Plymouth to rename square named after Britain’s ‘first slave trader’

A city square in Plymouth named after Britain’s ‘first slave trader’ Sir John Hawkins is set to be renamed after a three-year legal battle. 

Council chiefs in Plymouth, Devon have proposed a name change that would see the city centre square changed from the naval commander and former Plymouth Mayor, to Justice Square.

The square, between Higher Lane and Palace Street, was constructed and named in the 1980s when the next door Plymouth Magistrates Court was built.

It is where Sir John sailed from in 1562 with three ships, before kidnapping around 400 Africans in Guinea and taking them to the West Indies to be sold. 

In an attempt to find a name suitably fitting with the city’s Elizabethan heritage for the area, the Policy and Resources Committee and the Public Services Committee suggested using Sir John Hawkins’ name.

A city square in Plymouth named after Britain's 'first slave trader' Sir John Hawkins is set to be renamed after a three-year legal battle

Hawkins is described in the Encyclopaedia Britannica as 'the first English slave trader'

Hawkins is described in the Encyclopaedia Britannica as ‘the first English slave trader’. 

But in June 2020, the council decided to rename the square following anti-racism protests during which a statue of slave trader Edward Colston was torn down in Bristol. 

They subsequently removed the signs at the square and pledged to tell a much ‘fuller story’ about Plymouth’s seafaring history and the role that the likes of Sir John Hawkins played in the slave trade.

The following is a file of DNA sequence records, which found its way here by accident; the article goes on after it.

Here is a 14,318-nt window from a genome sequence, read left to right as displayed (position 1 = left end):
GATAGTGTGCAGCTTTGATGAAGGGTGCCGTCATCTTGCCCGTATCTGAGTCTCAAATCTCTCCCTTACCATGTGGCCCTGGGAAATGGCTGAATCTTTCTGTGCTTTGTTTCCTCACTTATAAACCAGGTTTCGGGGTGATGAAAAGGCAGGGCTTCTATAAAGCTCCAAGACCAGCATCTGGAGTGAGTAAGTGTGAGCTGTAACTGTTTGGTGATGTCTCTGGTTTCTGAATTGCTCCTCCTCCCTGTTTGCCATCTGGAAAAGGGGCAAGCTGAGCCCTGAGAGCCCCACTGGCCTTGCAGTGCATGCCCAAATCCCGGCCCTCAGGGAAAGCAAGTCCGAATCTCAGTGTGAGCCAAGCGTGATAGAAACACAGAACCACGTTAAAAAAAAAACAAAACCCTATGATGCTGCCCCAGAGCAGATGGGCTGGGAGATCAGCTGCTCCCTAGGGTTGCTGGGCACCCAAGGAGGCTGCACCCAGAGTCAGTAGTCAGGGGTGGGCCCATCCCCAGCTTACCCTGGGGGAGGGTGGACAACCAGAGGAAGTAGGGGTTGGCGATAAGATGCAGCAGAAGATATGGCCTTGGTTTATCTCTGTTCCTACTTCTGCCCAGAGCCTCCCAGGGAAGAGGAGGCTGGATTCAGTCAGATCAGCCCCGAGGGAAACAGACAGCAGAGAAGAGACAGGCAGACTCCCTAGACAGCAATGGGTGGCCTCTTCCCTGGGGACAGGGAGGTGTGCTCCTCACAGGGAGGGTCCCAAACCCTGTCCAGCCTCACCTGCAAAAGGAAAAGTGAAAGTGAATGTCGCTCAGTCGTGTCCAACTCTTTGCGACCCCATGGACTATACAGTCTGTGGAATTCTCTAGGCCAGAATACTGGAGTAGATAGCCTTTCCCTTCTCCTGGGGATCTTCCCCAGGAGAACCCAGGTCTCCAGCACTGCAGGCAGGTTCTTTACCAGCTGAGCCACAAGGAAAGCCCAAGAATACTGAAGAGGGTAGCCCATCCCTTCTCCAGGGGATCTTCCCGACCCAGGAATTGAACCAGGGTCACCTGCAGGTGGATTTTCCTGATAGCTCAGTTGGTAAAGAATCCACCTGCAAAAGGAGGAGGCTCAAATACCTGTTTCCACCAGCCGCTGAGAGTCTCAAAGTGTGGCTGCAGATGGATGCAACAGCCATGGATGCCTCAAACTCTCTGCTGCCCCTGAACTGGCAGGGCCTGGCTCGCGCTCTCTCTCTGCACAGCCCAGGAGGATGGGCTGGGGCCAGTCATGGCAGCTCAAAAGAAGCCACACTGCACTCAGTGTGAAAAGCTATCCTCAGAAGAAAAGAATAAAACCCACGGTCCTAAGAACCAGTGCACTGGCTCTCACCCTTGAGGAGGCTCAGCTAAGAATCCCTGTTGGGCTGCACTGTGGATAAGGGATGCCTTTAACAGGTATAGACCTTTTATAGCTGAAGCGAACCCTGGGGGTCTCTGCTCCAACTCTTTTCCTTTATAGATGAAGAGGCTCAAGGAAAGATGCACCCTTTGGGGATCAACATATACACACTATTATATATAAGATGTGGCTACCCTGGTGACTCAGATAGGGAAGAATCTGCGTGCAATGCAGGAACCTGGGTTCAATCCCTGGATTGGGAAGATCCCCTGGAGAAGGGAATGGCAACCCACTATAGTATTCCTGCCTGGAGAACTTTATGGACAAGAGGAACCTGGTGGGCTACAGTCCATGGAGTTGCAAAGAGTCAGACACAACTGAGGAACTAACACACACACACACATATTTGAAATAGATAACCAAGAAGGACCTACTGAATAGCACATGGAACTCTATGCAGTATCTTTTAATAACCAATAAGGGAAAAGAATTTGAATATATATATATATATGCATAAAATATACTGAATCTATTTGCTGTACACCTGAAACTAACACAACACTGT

Legal wrangles followed with a proposal to name the square after black football pioneer Jack Leslie,  who played for Plymouth Argyle.

Leslie was nearly the first black player to be called up to the England squad. His manager at Plymouth Argyle told him he had been selected in the 1920s, but the invitation was then withdrawn. 

That was withdrawn after a road near Home Park, the stadium where Leslie made his name, was named in his honour.

Now, the potential new name proposed by council chiefs would be Justice Square.

Not everyone was happy with the council’s decision to remove the signs, nor plans to rename the square after a footballer.

Sir John Hawkins Square in the Barbican district of Plymouth commemorates the slave traders first sailing out to Africa with three ships, which he used to take 400 Africans into slavery

A sign detailing Hawkins involvement in the slave trade

Local businessman Danny Bamping, who appeared on Dragon’s Den, took the council to court over its plans, saying it had not followed its own proper processes regarding the renaming of a street. 

Sir John Hawkins: The first English slave trader 

Sir John Hawkins was an English naval administrator and commander and the chief architect of the Elizabethan navy.

Born in 1532 in Plymouth, he was a merchant in African trade before becoming the first English slave trader.

He sparked conflict with the Spaniards by transporting slaves from Guinea, West Africa, to the Spanish West Indies.

In one voyage he was forced to seek shelter near Veracruz in Mexico, and was attacked by a Spanish fleet in the harbour, but managed to escape.